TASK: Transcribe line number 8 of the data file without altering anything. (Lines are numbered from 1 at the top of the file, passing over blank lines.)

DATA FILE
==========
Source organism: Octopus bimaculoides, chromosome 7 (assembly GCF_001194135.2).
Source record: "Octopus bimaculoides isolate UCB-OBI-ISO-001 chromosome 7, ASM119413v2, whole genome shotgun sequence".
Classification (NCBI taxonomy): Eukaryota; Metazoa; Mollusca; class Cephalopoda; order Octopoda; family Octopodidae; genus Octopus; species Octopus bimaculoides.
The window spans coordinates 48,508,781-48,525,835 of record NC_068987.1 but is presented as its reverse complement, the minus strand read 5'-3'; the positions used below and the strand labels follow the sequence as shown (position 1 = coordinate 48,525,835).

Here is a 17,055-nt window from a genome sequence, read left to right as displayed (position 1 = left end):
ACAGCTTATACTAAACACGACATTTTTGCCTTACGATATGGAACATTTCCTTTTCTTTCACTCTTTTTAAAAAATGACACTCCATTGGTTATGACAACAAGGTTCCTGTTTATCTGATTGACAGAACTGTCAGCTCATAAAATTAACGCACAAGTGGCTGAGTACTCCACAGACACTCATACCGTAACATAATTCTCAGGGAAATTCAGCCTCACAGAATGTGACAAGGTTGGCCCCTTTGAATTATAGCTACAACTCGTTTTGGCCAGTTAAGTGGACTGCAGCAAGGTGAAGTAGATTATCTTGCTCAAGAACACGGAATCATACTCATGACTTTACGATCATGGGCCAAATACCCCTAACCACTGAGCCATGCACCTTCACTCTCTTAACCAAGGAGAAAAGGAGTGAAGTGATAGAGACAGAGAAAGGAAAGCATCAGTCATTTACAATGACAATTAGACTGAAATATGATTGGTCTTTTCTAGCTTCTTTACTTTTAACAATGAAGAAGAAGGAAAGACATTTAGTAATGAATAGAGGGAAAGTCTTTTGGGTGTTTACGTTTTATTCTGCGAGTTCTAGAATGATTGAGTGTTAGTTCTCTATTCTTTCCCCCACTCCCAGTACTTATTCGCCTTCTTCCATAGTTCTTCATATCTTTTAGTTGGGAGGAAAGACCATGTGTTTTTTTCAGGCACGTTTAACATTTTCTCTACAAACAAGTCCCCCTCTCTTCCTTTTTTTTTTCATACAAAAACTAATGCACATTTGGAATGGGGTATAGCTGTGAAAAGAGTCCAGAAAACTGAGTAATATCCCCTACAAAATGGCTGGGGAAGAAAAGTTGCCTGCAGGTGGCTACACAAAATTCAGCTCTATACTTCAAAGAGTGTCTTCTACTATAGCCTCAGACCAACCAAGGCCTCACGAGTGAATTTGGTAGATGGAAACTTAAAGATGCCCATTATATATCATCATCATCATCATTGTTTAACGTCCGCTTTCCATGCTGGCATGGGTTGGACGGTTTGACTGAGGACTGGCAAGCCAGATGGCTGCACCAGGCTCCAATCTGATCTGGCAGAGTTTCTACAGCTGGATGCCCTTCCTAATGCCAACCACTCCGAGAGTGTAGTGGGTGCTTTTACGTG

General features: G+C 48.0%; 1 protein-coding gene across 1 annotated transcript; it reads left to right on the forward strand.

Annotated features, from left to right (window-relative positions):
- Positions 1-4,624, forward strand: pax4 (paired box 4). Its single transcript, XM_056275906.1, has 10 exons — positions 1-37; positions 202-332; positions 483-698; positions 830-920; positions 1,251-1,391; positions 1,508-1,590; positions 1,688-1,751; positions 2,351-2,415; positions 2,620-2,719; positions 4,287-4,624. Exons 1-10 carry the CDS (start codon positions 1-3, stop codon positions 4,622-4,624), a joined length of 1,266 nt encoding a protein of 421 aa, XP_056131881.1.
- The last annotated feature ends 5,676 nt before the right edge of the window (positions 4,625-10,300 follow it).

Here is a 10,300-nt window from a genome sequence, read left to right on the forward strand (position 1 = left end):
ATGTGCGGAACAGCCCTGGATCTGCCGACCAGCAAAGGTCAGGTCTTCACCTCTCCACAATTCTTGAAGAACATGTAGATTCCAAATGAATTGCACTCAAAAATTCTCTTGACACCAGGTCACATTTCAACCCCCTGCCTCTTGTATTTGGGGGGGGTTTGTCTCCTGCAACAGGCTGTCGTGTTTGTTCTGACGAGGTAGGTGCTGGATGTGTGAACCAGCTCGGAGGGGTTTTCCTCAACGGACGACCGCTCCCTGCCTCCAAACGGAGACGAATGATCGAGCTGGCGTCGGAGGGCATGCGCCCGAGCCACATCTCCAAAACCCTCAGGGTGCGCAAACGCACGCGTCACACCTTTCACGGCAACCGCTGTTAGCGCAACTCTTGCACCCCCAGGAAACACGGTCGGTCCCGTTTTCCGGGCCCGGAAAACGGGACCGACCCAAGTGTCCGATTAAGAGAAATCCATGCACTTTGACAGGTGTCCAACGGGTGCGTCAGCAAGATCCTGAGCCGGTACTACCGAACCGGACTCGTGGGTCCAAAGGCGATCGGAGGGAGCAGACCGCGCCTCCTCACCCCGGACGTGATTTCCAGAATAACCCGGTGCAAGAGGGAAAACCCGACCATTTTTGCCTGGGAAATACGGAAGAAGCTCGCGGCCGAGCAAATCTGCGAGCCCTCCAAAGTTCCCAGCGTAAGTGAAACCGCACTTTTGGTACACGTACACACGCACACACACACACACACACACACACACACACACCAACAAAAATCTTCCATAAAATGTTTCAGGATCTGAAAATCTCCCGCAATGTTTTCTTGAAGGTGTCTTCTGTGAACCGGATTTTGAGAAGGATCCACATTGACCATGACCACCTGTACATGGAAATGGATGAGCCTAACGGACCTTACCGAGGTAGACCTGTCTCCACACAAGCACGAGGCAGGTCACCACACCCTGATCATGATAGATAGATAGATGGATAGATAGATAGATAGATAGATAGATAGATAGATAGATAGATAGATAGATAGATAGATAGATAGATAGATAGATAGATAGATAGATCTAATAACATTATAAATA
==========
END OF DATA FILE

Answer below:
Annotated features, from left to right (window-relative positions):